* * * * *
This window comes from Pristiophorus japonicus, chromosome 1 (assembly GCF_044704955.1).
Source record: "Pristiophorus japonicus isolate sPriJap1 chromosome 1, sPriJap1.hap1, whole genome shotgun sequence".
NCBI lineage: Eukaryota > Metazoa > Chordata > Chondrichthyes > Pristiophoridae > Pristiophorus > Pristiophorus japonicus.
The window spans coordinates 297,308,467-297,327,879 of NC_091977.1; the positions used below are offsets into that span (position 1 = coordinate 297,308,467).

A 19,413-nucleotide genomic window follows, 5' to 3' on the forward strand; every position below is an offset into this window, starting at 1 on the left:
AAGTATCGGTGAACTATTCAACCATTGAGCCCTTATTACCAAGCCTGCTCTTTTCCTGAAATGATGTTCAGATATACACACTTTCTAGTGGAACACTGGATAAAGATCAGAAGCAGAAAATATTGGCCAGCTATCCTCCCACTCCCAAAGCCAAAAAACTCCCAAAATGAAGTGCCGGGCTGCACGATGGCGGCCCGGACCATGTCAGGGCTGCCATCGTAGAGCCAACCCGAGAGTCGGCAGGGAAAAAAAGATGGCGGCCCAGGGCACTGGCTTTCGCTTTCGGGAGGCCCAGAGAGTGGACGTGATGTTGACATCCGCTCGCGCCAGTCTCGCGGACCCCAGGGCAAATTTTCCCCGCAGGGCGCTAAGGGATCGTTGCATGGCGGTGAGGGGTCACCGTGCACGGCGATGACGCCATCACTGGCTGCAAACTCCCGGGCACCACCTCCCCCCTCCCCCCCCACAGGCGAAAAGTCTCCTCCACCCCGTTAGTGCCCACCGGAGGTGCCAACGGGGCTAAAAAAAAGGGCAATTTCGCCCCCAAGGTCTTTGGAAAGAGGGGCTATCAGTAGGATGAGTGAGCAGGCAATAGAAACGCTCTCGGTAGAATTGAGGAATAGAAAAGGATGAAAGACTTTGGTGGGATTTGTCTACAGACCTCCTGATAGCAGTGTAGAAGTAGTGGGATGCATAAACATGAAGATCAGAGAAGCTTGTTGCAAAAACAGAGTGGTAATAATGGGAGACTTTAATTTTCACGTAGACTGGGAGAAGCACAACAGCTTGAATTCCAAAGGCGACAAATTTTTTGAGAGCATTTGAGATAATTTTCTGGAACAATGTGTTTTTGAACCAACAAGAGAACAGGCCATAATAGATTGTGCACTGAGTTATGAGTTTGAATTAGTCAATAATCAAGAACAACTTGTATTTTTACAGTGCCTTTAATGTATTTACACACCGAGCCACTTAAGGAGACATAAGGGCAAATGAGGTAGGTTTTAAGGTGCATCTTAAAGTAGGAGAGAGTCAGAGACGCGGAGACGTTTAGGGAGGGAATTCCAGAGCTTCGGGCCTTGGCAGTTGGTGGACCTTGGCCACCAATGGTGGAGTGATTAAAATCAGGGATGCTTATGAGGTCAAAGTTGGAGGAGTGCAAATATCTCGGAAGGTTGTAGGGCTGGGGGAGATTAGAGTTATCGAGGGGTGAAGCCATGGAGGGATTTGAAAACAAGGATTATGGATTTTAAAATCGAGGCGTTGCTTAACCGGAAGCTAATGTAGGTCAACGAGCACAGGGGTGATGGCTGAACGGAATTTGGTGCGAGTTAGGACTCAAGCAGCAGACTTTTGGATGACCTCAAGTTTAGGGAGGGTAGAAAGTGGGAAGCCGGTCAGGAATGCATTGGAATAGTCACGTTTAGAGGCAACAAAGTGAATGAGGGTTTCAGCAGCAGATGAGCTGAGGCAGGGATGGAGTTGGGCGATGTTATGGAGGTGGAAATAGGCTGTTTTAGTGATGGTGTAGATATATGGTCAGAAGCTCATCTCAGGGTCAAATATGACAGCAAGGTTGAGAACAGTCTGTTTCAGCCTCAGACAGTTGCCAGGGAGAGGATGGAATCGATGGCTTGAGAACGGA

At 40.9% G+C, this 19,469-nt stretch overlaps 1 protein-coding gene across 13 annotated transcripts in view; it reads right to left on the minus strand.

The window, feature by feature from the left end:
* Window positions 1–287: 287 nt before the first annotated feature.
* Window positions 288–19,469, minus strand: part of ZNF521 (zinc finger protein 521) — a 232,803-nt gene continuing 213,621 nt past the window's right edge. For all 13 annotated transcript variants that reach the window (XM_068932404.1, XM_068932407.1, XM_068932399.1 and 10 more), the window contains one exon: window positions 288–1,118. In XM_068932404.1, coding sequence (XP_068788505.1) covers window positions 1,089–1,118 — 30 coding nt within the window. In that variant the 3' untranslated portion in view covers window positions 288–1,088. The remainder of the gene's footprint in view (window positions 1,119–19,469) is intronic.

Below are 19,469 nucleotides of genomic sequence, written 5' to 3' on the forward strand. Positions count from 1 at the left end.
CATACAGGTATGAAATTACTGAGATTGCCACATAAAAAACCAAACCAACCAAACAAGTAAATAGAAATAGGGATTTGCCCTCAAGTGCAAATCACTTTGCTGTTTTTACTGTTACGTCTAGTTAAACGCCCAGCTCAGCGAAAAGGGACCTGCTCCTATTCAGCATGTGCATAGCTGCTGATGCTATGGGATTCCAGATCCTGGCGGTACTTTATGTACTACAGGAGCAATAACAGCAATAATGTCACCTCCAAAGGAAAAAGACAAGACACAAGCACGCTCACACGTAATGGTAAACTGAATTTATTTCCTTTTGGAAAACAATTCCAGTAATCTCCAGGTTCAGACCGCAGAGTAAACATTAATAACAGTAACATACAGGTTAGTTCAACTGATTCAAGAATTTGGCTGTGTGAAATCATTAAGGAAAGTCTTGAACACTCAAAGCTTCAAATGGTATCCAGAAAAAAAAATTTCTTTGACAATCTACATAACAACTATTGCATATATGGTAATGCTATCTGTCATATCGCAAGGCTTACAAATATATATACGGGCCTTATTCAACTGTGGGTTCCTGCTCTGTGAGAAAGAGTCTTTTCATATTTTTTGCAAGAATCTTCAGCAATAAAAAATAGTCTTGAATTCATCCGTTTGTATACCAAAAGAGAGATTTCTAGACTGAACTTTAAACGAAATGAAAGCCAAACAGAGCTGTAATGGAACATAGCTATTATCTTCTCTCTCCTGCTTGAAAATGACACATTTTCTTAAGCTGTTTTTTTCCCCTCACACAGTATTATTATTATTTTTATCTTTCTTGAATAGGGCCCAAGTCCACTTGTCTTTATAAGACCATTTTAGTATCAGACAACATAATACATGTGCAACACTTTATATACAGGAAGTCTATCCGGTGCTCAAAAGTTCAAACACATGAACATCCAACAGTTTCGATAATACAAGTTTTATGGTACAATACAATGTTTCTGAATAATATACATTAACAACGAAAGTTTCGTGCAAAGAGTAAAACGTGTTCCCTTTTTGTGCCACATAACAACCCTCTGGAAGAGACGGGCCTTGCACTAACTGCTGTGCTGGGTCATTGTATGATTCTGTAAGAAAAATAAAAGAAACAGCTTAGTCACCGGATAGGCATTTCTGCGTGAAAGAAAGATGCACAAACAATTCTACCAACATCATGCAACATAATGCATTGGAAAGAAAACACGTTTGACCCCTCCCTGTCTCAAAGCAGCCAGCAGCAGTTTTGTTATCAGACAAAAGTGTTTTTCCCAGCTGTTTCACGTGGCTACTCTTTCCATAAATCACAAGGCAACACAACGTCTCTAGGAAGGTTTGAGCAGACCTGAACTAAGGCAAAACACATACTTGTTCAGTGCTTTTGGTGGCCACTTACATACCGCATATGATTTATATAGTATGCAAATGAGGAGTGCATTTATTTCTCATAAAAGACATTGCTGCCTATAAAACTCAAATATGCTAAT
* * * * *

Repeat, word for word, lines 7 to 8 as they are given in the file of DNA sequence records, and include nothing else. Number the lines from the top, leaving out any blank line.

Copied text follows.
At 40.9% G+C, this 19,469-nt stretch overlaps 1 protein-coding gene across 13 annotated transcripts in view; it reads right to left on the minus strand.

The window, feature by feature from the left end: